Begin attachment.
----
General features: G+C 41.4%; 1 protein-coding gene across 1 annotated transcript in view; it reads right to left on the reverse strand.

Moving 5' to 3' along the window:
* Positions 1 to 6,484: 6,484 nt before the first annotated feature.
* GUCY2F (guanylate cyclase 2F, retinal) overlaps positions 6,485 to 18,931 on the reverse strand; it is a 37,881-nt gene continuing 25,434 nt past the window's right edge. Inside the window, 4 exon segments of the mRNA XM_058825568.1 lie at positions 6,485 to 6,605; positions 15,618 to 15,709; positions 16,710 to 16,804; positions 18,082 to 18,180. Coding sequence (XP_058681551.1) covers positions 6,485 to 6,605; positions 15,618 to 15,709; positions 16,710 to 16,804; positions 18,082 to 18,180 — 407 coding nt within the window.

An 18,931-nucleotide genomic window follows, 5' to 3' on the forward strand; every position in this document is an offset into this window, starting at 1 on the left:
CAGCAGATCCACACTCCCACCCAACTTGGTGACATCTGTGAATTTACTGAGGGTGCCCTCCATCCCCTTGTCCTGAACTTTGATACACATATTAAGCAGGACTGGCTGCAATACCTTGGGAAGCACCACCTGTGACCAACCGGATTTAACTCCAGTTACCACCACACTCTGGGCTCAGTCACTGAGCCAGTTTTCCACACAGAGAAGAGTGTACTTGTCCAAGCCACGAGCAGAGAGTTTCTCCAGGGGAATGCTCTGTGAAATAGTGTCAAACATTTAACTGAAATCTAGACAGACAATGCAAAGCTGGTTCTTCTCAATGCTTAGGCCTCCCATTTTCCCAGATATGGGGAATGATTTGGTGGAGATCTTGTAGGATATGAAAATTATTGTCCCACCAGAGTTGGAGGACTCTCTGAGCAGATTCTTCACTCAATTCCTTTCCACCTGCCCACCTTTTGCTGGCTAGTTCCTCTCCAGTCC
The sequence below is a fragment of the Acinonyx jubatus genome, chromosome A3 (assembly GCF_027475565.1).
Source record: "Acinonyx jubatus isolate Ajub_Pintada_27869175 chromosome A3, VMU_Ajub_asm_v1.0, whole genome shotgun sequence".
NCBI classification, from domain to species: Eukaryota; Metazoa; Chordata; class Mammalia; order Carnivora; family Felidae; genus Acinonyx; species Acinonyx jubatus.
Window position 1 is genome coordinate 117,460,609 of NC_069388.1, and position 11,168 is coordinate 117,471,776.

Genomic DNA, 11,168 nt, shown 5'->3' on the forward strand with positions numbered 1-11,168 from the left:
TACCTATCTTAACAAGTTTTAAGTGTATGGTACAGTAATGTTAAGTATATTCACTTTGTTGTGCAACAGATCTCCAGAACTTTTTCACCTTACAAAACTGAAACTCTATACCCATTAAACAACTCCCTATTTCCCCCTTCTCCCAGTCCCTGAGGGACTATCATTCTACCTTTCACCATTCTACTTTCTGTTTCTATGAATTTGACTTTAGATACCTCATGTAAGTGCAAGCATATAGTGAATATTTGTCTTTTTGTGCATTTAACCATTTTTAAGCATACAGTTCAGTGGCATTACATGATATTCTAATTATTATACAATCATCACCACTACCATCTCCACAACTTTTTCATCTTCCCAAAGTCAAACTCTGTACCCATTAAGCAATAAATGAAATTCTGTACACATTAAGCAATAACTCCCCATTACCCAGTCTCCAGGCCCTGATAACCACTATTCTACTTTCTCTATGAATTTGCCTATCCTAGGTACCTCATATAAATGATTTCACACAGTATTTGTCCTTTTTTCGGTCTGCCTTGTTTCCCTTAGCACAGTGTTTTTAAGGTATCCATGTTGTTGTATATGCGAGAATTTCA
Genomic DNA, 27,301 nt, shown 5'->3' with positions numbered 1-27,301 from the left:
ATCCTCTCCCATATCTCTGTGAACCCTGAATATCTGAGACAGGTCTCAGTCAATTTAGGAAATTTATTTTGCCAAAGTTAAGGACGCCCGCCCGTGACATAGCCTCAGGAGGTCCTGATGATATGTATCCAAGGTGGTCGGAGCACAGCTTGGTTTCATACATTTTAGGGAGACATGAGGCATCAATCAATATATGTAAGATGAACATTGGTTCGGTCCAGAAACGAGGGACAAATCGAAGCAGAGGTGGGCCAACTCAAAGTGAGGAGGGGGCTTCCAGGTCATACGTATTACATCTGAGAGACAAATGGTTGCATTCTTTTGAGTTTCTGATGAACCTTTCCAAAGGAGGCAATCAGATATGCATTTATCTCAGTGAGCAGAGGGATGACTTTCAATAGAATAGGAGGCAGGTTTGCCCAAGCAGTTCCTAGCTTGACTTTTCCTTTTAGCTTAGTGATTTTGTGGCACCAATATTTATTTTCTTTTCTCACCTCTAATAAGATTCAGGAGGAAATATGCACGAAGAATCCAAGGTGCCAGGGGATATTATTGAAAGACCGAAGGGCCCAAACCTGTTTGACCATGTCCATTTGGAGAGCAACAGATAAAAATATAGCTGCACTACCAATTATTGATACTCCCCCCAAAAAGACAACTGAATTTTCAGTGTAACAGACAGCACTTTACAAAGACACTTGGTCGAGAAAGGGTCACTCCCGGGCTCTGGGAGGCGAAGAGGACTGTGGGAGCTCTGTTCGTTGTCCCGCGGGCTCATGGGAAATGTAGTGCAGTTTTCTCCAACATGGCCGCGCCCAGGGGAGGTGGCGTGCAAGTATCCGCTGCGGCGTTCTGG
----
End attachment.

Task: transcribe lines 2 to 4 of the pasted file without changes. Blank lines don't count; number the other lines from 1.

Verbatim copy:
Moving 5' to 3' along the window:
* Positions 1 to 6,484: 6,484 nt before the first annotated feature.
* GUCY2F (guanylate cyclase 2F, retinal) overlaps positions 6,485 to 18,931 on the reverse strand; it is a 37,881-nt gene continuing 25,434 nt past the window's right edge. Inside the window, 4 exon segments of the mRNA XM_058825568.1 lie at positions 6,485 to 6,605; positions 15,618 to 15,709; positions 16,710 to 16,804; positions 18,082 to 18,180. Coding sequence (XP_058681551.1) covers positions 6,485 to 6,605; positions 15,618 to 15,709; positions 16,710 to 16,804; positions 18,082 to 18,180 — 407 coding nt within the window.